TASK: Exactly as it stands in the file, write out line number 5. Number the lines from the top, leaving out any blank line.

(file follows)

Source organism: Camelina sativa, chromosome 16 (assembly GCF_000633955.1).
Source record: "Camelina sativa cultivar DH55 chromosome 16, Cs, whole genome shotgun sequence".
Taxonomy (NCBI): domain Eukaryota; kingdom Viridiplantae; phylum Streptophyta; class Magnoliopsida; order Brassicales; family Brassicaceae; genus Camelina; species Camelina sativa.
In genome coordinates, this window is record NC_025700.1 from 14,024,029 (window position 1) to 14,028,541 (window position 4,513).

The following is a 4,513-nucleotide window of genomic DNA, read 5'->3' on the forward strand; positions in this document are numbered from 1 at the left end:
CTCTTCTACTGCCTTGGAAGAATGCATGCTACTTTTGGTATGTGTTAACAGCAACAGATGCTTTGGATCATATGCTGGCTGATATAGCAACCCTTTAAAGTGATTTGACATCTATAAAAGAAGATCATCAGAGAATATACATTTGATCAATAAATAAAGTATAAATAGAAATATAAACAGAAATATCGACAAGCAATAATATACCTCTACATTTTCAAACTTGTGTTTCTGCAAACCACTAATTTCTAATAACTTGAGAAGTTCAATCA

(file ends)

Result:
The following is a 4,513-nucleotide window of genomic DNA, read 5'->3' on the forward strand; positions in this document are numbered from 1 at the left end: